Interview with Jen Smith


This week, we interview Jen Smith, a Masters student pursuing her studies in Philosophy.

Hello Jen, fantastic to meet you. Could you give us a little introduction about yourself?

Hi I’m Jen! I’m 22 and studying an MA by research in Philosophy.

You mentioned you originally did your undergraduate in Australia before having your final term in the University of Exeter. What was it like for you coming over?

Coming over was both incredibly exciting and terrifying.  For me, it was my first time living out of home and while I was fortunate enough to travel with a girl from my home university, I really didn’t know anyone.  However, this soon changed!  I lived at the Printworks with other international students, began working casually at the University and started going to events held by the Sociology and Anthropology society.  I still consider some of my closest friends those who I met on exchange.

Academically, the exchange experience was invaluable.  I got the chance to study a range of different subjects that weren’t available to me back home and also learnt a variety of new ways to approach my studies.

Personally, coming over and living in the UK gave me a great sense of independence and confidence.  I had such a positive experience living and studying in Exeter that it definitely led to me choosing to do my masters here as well.

What would you say are the main differences between the higher education systems of Australia and the UK?

Generally speaking, I think Australian universities are a lot more relaxed.  Not only are wearing shoes to class optional but universities are more accessible and very flexible in terms of degree structure.  For example, I studied a Bachelor of Arts which allowed me to graduate with a double major in Sociology and History and minor in Philosophy.  This was hugely important to me, as I was able to use the flexibility of an Arts degree to select subjects uniquely tailored to my own research interests and gain an interdisciplinary perspective on a variety of different social issues.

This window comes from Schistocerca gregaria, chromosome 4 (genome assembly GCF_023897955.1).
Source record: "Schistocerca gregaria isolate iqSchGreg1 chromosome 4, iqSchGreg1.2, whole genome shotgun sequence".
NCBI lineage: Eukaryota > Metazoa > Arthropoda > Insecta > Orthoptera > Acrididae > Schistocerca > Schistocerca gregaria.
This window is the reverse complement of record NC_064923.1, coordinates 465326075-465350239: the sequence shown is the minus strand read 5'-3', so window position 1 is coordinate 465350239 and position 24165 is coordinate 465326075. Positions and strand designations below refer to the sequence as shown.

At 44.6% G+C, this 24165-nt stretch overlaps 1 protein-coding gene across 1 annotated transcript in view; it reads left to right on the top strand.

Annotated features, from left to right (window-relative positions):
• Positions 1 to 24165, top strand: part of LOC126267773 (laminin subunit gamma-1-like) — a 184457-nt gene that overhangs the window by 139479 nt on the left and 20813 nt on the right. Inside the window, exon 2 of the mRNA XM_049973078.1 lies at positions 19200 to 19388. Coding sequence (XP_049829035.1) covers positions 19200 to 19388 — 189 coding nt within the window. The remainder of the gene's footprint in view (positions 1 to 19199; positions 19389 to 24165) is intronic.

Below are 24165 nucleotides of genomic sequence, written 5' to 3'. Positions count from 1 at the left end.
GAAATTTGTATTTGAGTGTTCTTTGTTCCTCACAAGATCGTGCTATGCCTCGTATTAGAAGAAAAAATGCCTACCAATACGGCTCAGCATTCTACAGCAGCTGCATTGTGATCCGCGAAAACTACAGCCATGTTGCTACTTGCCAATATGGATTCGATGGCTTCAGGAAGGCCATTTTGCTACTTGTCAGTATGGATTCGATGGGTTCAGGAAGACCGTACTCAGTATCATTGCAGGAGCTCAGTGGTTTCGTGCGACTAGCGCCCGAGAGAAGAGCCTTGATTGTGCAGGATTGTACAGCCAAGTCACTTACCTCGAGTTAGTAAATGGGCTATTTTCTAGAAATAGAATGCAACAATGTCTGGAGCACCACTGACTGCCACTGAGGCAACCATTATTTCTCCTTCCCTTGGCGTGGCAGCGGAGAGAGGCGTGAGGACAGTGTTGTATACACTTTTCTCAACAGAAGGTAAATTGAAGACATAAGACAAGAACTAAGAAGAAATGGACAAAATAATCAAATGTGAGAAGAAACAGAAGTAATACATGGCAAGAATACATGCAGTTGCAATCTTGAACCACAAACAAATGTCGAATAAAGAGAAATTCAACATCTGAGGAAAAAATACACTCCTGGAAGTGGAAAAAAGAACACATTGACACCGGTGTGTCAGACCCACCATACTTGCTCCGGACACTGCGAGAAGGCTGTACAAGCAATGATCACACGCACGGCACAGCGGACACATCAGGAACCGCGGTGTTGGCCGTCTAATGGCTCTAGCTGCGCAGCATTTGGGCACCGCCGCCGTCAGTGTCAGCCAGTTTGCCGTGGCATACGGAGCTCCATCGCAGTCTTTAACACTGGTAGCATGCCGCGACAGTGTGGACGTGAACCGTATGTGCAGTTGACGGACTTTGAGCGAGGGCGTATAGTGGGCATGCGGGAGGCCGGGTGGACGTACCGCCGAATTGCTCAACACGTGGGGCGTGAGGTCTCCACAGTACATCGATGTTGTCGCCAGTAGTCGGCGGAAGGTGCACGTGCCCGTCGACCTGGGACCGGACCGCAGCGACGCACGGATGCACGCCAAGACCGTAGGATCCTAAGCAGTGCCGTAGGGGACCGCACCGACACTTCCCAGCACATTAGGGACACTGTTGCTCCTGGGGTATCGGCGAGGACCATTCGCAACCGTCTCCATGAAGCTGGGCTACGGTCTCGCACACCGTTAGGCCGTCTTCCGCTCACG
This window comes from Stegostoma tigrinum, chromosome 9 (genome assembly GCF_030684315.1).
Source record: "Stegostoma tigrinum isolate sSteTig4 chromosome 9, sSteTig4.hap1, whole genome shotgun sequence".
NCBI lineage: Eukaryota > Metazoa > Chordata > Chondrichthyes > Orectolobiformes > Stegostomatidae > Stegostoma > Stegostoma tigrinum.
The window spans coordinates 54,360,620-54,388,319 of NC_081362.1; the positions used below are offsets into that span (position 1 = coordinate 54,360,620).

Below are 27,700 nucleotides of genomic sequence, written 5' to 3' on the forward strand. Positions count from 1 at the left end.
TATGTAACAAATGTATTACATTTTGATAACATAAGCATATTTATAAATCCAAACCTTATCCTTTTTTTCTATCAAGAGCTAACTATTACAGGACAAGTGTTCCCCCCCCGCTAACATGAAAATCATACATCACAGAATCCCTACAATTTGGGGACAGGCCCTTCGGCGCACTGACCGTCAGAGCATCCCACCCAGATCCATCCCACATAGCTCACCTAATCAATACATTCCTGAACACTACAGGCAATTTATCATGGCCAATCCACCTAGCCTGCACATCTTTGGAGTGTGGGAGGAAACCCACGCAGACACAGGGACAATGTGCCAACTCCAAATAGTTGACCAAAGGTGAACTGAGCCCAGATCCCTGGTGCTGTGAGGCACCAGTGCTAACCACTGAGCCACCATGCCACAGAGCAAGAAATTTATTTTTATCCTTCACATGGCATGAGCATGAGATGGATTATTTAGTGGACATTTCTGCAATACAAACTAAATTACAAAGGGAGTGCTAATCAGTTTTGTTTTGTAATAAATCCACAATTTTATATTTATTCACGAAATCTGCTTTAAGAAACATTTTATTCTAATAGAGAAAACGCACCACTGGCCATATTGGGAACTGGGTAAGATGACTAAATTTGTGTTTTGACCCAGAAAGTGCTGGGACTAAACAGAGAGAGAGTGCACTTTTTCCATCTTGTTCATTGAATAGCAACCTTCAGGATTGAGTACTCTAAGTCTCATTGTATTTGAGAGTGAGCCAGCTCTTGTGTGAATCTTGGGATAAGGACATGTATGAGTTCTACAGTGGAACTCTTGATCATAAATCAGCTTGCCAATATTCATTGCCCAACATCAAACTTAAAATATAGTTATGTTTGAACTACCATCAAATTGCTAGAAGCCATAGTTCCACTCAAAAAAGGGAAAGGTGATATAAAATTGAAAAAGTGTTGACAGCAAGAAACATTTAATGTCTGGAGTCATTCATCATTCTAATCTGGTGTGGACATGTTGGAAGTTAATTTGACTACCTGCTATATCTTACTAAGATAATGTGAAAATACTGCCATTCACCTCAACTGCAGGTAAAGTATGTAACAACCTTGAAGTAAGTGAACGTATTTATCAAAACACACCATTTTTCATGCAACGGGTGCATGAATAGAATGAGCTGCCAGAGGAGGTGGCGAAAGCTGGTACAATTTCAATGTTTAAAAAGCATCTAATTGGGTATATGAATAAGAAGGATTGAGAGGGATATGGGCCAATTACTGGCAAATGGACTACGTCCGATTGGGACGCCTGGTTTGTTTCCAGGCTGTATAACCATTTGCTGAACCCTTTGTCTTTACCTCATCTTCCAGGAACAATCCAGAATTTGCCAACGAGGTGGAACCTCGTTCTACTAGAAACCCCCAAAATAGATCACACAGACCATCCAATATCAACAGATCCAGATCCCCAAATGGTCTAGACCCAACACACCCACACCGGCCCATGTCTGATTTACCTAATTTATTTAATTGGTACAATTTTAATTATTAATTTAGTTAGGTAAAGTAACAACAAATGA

While Australian students work hard, perhaps one of the biggest differences for me was British students’ attitudes towards studying – a lot more seems to be expected of you here in terms of the amount of reading you are required to do per module and the constant emphasis on graduating with a 2:1 or above.

Could you tell us more about your experience so far with your MA in Philosophy? 

So far, my experience has been great and I am fortunate enough to have an excellent supervisor.  However, it has also been very demanding.  Due to the fact that my masters is solely research based, I have no classes or general structure to my week so it requires a lot of self-discipline and motivation!

Could you tell us more about your dissertation topic?

I am particularly interested in exploring how normative practices in Western societies shape individual moral perceptions concerning the permissibility of sexual violence towards women.  While there is a strong social and legal consensus that rape is morally wrong, there has been little philosophical research that has sought to articulate the nature of its wrongfulness.  While it seems both obvious and intuitive that rape is morally abhorrent and harmful to both individuals and society, current statistics on rape and sexual violence reveal an inherent contradiction between the grave manner in which rape is perceived culturally and the sheer prevalence with which it occurs.

How do graduate studies compare to undergraduate studies?

So far I have only handed in the first chapter of my thesis, so I don’t feel as though I can make any big comparisons yet! However, so far I think the biggest differences have been learning how to study completely independently and also adapt to working at a higher academic standard.

What are your plans upon graduation? 

I am hoping to secure a PhD position in the next few months and then pursue a career in academia.

Finally, what’s your favourite read in Philosophy?

My favourite read in Philosophy would have to be Foucault’s Discipline and Punish.

Interview with Isabelle Rogerson

Isabelle Photo

This week, we meet up with Isabelle Rogerson, a flexible-combined honours student with a focus on English and Philosophy to find out the contrast between the two subjects and her take on studying Philosophy.